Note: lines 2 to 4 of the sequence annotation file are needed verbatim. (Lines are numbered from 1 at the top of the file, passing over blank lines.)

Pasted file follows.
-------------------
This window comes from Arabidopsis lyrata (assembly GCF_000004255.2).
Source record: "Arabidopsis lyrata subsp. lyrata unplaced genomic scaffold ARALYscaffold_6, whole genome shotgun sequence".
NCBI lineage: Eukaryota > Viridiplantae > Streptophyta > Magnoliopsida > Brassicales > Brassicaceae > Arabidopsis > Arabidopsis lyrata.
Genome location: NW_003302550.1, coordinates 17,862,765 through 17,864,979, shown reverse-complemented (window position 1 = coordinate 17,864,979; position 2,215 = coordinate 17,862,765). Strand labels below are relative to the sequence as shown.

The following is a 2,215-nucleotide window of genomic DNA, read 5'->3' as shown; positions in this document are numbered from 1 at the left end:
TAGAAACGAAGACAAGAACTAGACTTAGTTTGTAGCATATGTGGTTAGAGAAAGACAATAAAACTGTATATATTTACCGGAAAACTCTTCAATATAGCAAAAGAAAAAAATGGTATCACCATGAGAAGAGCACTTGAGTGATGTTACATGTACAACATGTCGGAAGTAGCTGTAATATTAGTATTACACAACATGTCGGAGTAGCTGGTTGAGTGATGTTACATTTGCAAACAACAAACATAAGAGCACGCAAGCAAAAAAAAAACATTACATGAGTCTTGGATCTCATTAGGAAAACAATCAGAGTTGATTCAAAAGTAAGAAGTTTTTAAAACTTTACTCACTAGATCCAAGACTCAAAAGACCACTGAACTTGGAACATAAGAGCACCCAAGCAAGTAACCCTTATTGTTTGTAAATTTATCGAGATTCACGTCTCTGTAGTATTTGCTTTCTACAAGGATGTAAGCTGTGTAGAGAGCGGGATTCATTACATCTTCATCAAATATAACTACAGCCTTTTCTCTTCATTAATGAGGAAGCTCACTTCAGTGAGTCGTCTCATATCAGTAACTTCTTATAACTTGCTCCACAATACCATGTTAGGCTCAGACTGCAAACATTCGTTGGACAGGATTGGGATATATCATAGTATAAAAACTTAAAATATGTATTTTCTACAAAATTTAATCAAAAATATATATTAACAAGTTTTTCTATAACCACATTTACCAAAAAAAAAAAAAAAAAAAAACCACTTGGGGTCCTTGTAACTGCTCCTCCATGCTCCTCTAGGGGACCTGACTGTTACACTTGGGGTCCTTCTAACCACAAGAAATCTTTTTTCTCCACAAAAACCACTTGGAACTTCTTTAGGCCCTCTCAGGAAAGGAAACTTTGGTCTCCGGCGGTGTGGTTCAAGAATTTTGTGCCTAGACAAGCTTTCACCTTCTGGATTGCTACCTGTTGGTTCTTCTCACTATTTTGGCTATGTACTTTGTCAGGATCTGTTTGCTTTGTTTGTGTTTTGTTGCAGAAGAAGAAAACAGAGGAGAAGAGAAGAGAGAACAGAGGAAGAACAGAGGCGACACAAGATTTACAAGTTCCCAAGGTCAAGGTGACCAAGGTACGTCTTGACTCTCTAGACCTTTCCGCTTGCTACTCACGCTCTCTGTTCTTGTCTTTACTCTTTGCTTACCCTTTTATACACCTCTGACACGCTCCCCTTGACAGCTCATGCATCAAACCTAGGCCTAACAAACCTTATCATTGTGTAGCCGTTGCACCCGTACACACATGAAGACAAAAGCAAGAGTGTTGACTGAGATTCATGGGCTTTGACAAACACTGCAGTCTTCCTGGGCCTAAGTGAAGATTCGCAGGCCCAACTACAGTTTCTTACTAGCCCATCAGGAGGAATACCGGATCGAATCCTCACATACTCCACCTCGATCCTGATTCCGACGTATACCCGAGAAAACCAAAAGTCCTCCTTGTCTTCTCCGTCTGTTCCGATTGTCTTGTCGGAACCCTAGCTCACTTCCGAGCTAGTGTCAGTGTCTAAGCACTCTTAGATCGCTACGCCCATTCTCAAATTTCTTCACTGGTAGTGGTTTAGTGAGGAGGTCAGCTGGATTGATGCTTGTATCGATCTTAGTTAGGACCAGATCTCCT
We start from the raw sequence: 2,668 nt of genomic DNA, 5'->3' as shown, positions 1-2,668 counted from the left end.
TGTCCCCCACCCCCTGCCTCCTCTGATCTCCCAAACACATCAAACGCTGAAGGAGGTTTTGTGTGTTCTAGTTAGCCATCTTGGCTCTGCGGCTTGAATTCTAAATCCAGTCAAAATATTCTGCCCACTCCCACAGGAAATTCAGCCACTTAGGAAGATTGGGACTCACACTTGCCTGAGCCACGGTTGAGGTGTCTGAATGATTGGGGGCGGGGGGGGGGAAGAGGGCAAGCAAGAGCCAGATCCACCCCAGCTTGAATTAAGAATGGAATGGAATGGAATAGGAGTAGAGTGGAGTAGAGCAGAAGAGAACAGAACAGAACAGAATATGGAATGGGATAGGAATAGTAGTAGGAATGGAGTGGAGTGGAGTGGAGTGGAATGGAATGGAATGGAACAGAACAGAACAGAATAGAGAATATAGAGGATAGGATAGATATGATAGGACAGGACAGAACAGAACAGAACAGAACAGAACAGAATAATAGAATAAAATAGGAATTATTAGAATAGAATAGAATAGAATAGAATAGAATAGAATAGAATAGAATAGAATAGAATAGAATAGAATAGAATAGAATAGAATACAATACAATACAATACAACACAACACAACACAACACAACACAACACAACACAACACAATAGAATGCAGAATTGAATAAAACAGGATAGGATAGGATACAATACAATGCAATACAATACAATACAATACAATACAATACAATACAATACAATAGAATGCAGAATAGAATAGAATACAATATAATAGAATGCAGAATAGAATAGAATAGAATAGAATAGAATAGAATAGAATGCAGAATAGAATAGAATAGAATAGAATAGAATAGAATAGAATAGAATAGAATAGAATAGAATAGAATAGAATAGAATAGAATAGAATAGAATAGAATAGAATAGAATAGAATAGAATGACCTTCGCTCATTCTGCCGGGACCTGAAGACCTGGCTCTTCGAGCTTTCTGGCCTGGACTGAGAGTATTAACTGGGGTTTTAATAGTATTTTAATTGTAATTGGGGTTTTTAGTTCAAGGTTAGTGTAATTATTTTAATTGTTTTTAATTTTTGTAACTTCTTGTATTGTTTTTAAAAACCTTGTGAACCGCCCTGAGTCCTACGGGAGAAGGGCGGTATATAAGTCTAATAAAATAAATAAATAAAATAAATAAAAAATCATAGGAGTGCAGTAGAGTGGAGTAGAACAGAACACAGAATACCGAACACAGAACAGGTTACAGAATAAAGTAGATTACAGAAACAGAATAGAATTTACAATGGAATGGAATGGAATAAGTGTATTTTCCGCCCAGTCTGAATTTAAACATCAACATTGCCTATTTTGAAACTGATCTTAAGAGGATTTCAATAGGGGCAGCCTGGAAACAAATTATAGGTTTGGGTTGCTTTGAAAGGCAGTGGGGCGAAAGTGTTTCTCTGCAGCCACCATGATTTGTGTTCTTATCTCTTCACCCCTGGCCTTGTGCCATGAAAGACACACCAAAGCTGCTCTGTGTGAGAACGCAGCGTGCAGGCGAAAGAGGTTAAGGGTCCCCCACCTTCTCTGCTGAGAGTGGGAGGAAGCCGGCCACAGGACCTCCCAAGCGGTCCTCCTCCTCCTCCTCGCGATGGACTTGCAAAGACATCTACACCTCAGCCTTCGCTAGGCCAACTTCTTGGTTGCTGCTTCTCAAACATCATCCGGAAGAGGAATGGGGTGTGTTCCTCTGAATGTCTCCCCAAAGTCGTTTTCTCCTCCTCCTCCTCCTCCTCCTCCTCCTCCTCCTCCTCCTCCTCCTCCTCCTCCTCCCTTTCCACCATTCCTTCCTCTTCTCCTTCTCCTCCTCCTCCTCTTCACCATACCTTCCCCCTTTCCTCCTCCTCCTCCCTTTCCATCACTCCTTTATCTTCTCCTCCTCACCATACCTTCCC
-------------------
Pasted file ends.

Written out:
Source record: "Arabidopsis lyrata subsp. lyrata unplaced genomic scaffold ARALYscaffold_6, whole genome shotgun sequence".
NCBI lineage: Eukaryota > Viridiplantae > Streptophyta > Magnoliopsida > Brassicales > Brassicaceae > Arabidopsis > Arabidopsis lyrata.
Genome location: NW_003302550.1, coordinates 17,862,765 through 17,864,979, shown reverse-complemented (window position 1 = coordinate 17,864,979; position 2,215 = coordinate 17,862,765). Strand labels below are relative to the sequence as shown.